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Dirty Computer by Janelle Monae is a Schizophrenic Grab Bag Composed Partially of Semi-Permanent Etude and Otherwise of Atrocious, Rehashed and Machinated Mainstream Goop”

Janelle Monae is an aesthetic celebrity masquerading as a musician.
Somewhere out there, I imagine, is the perfect person, in tune with what’s going on with music but somehow ignorant of who this latest pop bimbo Janelle Monae is. Anyway, I’m writing to the 99% of Americans who follow music and who have indeed heard of her, a number I’m pretty confident in given that she just graced the cover of Rolling Stone.
On the magazine page, she’s decked out in copious makeup, with that obligatory sort of vacant look characteristic of “cool Americans,” a nation unfeeling enough to initiate a genocide and slavery of two respective races of people and oversee all these constant murders. I’m not going to comment any more on the look she has on her face but I must say that her album Dirty Computer strikes me very much as a situation where she has no songwriting skill even alleged, let alone legitimately executed, and she is basically a mindless conduit, presented for her ability to fit the rendered aesthetic mold of “beautiful woman,” attached to this music which for the most part, but interestingly not completely, amounts basically to pointless fu**ing noise.
The opening title track of Dirty Computer is quite listenable, musically speaking, for a couple of reasons. For instance, it’s really not a total copy of what’s already come out, unlike the disco electronica beat and the stupid faux-funky bass synth of some other stuff on this album — melodically, “Dirty Computer” pronounces itself with avidity and a certain crisp songwriting knack. It’s full of beautiful, swirling and “wah-wah”-sounding [1] synths, and the simplicity of the arrangement allows the divine texture of Monae’s voice to emerge and cloak the mix in a profound intimacy. The tone and inflections of her vocal on this track are somewhat vapid and lacking in strong feeling, but I don’t particularly find this to be a drawback since on it she is actually claiming to be a “Dirty Computer” [2]. In a way, then, this plays as strange irony, and maybe I should have just listened to her when she said that what she was in life was a dirty computer, but then, on Wikipedia, she is billed as a “singer-songwriter,” which she’s obviously not.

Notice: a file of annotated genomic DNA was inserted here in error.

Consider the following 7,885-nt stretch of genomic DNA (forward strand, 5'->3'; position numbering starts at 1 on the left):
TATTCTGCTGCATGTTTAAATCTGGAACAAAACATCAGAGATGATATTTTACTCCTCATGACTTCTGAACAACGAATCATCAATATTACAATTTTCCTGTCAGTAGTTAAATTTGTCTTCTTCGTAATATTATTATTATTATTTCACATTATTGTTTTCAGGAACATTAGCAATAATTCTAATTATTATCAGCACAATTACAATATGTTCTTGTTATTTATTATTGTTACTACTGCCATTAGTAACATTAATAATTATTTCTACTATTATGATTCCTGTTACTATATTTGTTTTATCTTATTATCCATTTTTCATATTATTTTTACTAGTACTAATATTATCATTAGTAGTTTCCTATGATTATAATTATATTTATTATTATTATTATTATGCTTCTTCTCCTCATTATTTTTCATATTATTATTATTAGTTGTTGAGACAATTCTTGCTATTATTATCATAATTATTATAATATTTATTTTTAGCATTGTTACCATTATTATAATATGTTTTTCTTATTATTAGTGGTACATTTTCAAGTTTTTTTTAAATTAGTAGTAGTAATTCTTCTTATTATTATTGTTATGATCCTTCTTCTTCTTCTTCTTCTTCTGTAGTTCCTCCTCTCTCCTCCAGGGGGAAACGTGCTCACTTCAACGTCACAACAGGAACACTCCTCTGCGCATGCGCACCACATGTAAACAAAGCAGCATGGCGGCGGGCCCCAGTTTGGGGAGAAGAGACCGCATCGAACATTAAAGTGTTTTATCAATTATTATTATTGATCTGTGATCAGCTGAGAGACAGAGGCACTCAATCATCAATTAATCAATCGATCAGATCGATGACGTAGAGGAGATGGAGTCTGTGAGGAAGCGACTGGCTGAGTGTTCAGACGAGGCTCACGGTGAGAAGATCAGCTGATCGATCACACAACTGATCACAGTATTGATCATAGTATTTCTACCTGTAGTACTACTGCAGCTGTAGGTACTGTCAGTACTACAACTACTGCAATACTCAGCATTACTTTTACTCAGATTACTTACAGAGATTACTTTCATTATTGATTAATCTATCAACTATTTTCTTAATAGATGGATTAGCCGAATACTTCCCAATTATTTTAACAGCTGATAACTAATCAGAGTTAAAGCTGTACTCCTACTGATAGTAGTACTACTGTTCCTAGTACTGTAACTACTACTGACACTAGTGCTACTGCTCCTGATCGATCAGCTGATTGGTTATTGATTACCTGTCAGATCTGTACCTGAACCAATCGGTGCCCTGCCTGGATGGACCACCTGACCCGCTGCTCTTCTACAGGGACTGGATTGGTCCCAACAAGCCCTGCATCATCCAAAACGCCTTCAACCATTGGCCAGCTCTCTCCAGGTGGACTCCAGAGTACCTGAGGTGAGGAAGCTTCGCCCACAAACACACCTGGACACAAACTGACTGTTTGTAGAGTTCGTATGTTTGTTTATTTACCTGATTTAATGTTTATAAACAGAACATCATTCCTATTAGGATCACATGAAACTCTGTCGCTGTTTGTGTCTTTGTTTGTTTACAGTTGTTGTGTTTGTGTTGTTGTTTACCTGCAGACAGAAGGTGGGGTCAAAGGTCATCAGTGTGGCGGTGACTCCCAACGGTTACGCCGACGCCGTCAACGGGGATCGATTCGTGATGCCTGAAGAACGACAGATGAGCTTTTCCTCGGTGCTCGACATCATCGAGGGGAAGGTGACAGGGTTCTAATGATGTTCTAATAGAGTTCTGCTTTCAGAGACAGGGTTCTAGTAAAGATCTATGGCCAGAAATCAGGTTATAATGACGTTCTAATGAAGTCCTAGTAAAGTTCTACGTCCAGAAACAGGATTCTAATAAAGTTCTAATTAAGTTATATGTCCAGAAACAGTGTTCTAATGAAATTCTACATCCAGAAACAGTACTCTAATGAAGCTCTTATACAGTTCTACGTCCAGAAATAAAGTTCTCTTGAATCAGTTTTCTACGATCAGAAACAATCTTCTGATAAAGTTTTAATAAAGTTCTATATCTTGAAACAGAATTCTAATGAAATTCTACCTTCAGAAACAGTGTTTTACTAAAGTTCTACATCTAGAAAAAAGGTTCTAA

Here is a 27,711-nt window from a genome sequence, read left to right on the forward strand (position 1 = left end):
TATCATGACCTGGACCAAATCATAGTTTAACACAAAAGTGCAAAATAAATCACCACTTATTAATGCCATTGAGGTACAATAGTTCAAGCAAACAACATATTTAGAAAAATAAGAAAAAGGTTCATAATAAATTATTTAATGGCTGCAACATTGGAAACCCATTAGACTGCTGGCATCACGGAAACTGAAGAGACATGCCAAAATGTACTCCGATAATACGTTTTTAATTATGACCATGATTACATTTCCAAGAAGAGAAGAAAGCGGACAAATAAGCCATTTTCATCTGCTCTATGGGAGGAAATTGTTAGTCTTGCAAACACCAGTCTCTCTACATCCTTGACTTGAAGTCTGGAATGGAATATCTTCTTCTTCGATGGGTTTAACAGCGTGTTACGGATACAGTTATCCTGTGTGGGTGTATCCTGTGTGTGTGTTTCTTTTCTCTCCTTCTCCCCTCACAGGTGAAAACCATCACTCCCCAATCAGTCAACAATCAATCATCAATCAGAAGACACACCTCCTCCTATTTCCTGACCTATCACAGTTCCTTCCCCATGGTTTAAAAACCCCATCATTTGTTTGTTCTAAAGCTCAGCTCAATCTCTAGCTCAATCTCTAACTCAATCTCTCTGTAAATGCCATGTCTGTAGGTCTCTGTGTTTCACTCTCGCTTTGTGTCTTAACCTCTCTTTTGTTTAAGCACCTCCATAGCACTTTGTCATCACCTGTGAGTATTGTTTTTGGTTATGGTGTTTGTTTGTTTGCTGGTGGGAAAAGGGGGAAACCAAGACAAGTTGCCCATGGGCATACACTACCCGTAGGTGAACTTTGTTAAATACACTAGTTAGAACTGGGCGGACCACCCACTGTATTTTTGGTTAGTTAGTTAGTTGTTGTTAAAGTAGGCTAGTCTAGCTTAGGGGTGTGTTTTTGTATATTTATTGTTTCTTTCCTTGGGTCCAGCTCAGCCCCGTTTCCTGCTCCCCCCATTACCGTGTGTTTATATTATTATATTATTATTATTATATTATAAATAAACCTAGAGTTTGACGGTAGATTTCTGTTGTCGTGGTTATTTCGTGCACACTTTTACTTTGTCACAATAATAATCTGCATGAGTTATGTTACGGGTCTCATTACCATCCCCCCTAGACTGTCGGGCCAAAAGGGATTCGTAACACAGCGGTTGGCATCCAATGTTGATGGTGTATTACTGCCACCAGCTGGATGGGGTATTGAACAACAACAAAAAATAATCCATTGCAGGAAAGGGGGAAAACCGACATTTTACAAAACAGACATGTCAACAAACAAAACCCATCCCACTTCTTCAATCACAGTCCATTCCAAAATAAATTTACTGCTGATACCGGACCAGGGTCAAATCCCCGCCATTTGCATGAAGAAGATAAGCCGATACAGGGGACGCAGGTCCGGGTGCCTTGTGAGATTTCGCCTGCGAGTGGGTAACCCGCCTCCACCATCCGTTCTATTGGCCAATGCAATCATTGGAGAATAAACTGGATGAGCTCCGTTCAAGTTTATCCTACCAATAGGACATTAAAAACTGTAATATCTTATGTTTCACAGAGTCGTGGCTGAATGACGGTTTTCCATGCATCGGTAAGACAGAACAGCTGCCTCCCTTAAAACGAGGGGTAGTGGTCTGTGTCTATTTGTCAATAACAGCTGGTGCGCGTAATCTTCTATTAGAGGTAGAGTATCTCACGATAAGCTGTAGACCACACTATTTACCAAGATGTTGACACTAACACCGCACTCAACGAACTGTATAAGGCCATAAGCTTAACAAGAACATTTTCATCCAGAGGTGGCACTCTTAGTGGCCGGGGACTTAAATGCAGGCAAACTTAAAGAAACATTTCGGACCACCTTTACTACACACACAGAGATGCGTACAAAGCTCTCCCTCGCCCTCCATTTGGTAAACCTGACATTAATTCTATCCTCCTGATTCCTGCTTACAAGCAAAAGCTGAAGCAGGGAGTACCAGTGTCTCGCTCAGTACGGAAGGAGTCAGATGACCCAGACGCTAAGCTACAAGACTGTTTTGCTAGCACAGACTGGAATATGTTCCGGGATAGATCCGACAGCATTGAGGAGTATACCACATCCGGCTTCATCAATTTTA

This “Crazy, Classic, Life” song just really pi**es me off for numerous reasons, a totally pointless debacle wherein she sings about getting naked in a limousine and going to faraway places — things which pretty much disqualify a person from being able to actually emotionally invest in everyday people or patiently hear their stories, in other words. Elsewhere on the album, on “Take a Byte,” she brags about not being the type of girl you take home to your mother (an obvious swipe from Rick James’ “Super Freak”), saying then that “I tell no lies”, but she fails completely to explain why an ideal visit to a boyfriend’s mom would necessarily entail any lying, or give an example of what such a lie might be, elements which could have been entertaining tokens for her.
I mean, if you’re going to be an a**hole, like say, Eminem in “Kill You” or Jay-Z in “Ni**a What,” you might as well go all out (like they certainly did), or at least be explicit in why you’re on this tip. I mean I fully realize that it’s encouraged, if not mandated, in our current system to make antipathetic and negative statements as a way of cultural modeling, but it’s that knee-jerk reversion to formula, the grasping to the multiples-of-four structure and phrasing sets and romantic lyrical themes without any scruple of variation that really makes Dirty Computer a massive travesty. It is not, however, a DISAPPOINTMENT in the sense of having fallen short of my expectations, since when I saw her dolled up on that Rolling Stone cover I figured that her appeal would be mostly visual.
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[1] I use this term in reference to the guitar pedal known as the “wah-wah pedal.”
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[2] Just to be clear, neither do I find this song to actually be an effective sociological lamentation of people transforming into computers. Rather, I just hear it as a listenable pop song much like Mr. Probz’ “American Dreaming.”

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